"The earthquake in Ya'an, Lushan, has injured or killed hundreds of people," the Sichuan earthquake bureau said, according to an official government website.
Chinese troops intrude 10 km inside Ladakh, erect a tented post
Hindustan Times; PTI
n a deep incursion,Chinese troops have entered the Indian territory in Daulat Beg Oldi (DBO) sector in eastern Ladakh and erected a tented post, setting the stage for a face-off with Indian troops.
A Platoon-strength contingent of China's People's Liberation Army (PLA) came 10 km inside the Indian territory in Burthe in DBO sector, which is at an altitude of about 17,000 feet, on the night of April 15 and established a tented post there, according to highly placed sources, which said that a Chinese Army Platoon usually consists of around 50 men.
Troops from Indo-Tibetan Border Police (ITBP) have also established a camp approximately 300 metres opposite the location, the sources said.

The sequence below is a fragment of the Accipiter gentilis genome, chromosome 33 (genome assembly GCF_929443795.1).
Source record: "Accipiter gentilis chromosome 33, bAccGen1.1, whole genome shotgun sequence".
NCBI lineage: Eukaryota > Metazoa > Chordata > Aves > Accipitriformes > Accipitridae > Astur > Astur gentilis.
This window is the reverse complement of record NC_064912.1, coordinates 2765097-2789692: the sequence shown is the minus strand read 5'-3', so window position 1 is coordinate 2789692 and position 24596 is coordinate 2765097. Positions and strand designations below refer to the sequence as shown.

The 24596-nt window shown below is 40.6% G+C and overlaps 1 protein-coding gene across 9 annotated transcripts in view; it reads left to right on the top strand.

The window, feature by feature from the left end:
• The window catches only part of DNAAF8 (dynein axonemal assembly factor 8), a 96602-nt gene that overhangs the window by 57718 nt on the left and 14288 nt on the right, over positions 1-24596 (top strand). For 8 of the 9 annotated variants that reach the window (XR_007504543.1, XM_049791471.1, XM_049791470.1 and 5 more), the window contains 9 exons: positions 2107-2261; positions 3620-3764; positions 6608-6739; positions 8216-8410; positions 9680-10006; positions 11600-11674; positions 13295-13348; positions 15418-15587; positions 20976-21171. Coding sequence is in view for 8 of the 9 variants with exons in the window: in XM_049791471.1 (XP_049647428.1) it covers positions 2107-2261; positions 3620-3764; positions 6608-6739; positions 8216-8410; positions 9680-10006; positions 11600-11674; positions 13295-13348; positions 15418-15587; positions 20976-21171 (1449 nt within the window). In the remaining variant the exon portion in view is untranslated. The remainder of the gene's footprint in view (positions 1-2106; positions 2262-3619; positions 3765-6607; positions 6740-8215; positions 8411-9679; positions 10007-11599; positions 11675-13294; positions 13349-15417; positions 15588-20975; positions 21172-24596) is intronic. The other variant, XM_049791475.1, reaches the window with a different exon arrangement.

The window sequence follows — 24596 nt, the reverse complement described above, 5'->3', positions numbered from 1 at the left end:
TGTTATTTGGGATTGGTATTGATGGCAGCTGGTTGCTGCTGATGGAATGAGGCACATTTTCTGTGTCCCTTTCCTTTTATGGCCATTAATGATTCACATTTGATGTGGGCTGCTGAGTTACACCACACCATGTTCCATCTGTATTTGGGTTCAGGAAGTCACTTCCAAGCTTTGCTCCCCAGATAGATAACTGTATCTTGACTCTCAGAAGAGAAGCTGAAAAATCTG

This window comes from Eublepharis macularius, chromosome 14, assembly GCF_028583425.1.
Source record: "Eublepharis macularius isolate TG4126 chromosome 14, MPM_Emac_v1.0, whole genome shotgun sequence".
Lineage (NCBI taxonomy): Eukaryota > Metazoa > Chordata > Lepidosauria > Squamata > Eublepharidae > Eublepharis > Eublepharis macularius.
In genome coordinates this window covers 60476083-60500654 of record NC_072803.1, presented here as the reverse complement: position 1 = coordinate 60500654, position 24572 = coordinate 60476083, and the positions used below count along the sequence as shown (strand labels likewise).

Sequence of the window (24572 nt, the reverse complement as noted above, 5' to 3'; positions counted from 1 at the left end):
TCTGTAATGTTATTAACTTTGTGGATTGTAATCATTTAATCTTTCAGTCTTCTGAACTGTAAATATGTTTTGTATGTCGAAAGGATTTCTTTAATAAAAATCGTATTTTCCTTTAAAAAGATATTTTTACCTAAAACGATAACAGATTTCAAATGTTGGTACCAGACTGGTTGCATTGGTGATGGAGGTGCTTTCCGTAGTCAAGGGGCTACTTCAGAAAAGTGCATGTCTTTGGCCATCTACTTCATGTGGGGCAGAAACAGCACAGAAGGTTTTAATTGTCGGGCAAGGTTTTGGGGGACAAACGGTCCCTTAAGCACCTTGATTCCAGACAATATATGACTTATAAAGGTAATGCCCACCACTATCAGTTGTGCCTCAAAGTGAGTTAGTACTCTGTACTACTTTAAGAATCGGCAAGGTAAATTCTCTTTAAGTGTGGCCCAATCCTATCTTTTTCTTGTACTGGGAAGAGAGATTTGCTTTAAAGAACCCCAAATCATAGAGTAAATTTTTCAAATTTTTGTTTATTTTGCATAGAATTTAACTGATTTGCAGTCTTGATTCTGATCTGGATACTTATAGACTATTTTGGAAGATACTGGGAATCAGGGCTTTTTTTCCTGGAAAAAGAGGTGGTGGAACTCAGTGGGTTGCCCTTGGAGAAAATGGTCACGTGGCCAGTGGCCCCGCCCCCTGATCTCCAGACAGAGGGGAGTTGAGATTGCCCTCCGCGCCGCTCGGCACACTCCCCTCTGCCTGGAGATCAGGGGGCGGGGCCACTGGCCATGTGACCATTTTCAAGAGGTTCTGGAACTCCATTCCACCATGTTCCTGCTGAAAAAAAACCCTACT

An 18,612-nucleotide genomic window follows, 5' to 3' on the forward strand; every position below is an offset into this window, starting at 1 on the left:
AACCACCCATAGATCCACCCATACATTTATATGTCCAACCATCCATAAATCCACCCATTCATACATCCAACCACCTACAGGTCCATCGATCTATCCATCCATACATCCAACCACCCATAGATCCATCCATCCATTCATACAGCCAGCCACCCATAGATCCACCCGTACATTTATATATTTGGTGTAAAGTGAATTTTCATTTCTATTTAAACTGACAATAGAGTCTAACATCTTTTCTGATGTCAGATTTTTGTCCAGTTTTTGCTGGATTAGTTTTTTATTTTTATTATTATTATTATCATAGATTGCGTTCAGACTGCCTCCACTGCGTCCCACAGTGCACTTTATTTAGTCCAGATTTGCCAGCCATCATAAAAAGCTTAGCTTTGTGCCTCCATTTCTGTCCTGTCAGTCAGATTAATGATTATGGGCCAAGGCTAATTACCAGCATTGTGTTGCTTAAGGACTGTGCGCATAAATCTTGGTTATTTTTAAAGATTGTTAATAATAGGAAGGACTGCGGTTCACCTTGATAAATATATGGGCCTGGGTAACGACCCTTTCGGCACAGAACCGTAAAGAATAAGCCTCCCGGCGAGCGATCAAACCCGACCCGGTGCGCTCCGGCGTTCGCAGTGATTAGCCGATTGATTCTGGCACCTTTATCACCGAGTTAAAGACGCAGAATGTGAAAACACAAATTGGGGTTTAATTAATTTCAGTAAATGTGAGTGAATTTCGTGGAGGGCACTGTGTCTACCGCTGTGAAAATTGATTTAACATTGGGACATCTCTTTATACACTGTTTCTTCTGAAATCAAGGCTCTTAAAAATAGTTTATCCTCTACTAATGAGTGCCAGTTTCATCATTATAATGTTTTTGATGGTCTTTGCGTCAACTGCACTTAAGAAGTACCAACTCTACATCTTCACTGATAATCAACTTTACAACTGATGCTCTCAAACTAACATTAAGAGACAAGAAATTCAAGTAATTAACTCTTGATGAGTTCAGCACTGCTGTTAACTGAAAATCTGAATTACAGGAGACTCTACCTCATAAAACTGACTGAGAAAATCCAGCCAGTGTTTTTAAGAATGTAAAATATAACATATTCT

Nation shocked by rape and brutalization of five-year-old in Delhi
Times of India; Dwaipayan Ghosh, TNN
The plight of a five-year-old girl who was brutally raped and tortured in east Delhi and could be rescued only three days later, as reported in TOI, because of police callousness and insensitivity, led to widespread public outrage on Friday. The child is now battling for her life at AIIMS where she was shifted from Swami Dayanand Hospital in Dilshad Garden when public anger boiled over leading to heckling of Delhi health minister A K Walia and the slapping of a 17-year-old girl protester by a senior cop. A string of protests has been scheduled for Saturday.